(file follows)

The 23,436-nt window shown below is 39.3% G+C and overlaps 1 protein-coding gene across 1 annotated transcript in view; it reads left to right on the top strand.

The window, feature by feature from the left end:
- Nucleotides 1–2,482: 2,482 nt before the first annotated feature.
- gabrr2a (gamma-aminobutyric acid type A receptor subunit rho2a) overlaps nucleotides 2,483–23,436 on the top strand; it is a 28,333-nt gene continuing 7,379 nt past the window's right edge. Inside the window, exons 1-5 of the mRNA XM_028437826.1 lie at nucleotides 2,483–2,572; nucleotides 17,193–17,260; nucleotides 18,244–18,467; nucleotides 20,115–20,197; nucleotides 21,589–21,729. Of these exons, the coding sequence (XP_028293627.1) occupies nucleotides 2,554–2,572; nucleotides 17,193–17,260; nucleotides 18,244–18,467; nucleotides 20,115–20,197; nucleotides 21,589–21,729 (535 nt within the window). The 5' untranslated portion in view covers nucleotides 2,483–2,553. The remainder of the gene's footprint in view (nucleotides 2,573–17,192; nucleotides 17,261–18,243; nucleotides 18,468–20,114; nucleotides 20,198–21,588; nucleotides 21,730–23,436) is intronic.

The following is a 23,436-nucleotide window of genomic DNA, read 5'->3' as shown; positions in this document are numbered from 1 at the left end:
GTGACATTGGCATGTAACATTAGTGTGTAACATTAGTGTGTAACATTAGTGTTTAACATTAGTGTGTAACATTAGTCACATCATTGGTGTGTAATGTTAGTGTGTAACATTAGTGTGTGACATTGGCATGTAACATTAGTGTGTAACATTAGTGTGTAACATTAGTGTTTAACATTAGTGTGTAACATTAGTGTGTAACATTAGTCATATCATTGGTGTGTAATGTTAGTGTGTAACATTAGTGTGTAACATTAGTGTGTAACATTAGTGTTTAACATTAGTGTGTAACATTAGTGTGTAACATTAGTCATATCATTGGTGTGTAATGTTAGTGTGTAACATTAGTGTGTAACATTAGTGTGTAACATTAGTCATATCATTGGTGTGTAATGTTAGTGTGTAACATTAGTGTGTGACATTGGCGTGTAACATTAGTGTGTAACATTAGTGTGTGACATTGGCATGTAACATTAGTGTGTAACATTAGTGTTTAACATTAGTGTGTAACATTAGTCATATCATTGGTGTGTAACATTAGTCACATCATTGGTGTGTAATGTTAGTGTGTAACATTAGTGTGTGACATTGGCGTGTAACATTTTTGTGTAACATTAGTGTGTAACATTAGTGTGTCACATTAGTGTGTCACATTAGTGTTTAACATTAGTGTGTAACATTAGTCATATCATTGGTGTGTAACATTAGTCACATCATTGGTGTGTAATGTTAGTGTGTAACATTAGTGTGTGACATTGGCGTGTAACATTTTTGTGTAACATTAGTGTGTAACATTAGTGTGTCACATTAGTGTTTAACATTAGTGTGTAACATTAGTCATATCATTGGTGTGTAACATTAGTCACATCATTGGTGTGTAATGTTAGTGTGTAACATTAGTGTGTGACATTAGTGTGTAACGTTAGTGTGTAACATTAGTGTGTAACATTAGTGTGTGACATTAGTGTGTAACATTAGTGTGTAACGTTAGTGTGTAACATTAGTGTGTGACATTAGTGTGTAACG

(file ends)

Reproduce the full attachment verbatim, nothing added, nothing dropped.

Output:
The 23,436-nt window shown below is 39.3% G+C and overlaps 1 protein-coding gene across 1 annotated transcript in view; it reads left to right on the top strand.

The window, feature by feature from the left end:
- Nucleotides 1–2,482: 2,482 nt before the first annotated feature.
- gabrr2a (gamma-aminobutyric acid type A receptor subunit rho2a) overlaps nucleotides 2,483–23,436 on the top strand; it is a 28,333-nt gene continuing 7,379 nt past the window's right edge. Inside the window, exons 1-5 of the mRNA XM_028437826.1 lie at nucleotides 2,483–2,572; nucleotides 17,193–17,260; nucleotides 18,244–18,467; nucleotides 20,115–20,197; nucleotides 21,589–21,729. Of these exons, the coding sequence (XP_028293627.1) occupies nucleotides 2,554–2,572; nucleotides 17,193–17,260; nucleotides 18,244–18,467; nucleotides 20,115–20,197; nucleotides 21,589–21,729 (535 nt within the window). The 5' untranslated portion in view covers nucleotides 2,483–2,553. The remainder of the gene's footprint in view (nucleotides 2,573–17,192; nucleotides 17,261–18,243; nucleotides 18,468–20,114; nucleotides 20,198–21,588; nucleotides 21,730–23,436) is intronic.

The following is a 23,436-nucleotide window of genomic DNA, read 5'->3' as shown; positions in this document are numbered from 1 at the left end:
GTGACATTGGCATGTAACATTAGTGTGTAACATTAGTGTGTAACATTAGTGTTTAACATTAGTGTGTAACATTAGTCACATCATTGGTGTGTAATGTTAGTGTGTAACATTAGTGTGTGACATTGGCATGTAACATTAGTGTGTAACATTAGTGTGTAACATTAGTGTTTAACATTAGTGTGTAACATTAGTGTGTAACATTAGTCATATCATTGGTGTGTAATGTTAGTGTGTAACATTAGTGTGTAACATTAGTGTGTAACATTAGTGTTTAACATTAGTGTGTAACATTAGTGTGTAACATTAGTCATATCATTGGTGTGTAATGTTAGTGTGTAACATTAGTGTGTAACATTAGTGTGTAACATTAGTCATATCATTGGTGTGTAATGTTAGTGTGTAACATTAGTGTGTGACATTGGCGTGTAACATTAGTGTGTAACATTAGTGTGTGACATTGGCATGTAACATTAGTGTGTAACATTAGTGTTTAACATTAGTGTGTAACATTAGTCATATCATTGGTGTGTAACATTAGTCACATCATTGGTGTGTAATGTTAGTGTGTAACATTAGTGTGTGACATTGGCGTGTAACATTTTTGTGTAACATTAGTGTGTAACATTAGTGTGTCACATTAGTGTGTCACATTAGTGTTTAACATTAGTGTGTAACATTAGTCATATCATTGGTGTGTAACATTAGTCACATCATTGGTGTGTAATGTTAGTGTGTAACATTAGTGTGTGACATTGGCGTGTAACATTTTTGTGTAACATTAGTGTGTAACATTAGTGTGTCACATTAGTGTTTAACATTAGTGTGTAACATTAGTCATATCATTGGTGTGTAACATTAGTCACATCATTGGTGTGTAATGTTAGTGTGTAACATTAGTGTGTGACATTAGTGTGTAACGTTAGTGTGTAACATTAGTGTGTAACATTAGTGTGTGACATTAGTGTGTAACATTAGTGTGTAACGTTAGTGTGTAACATTAGTGTGTGACATTAGTGTGTAACG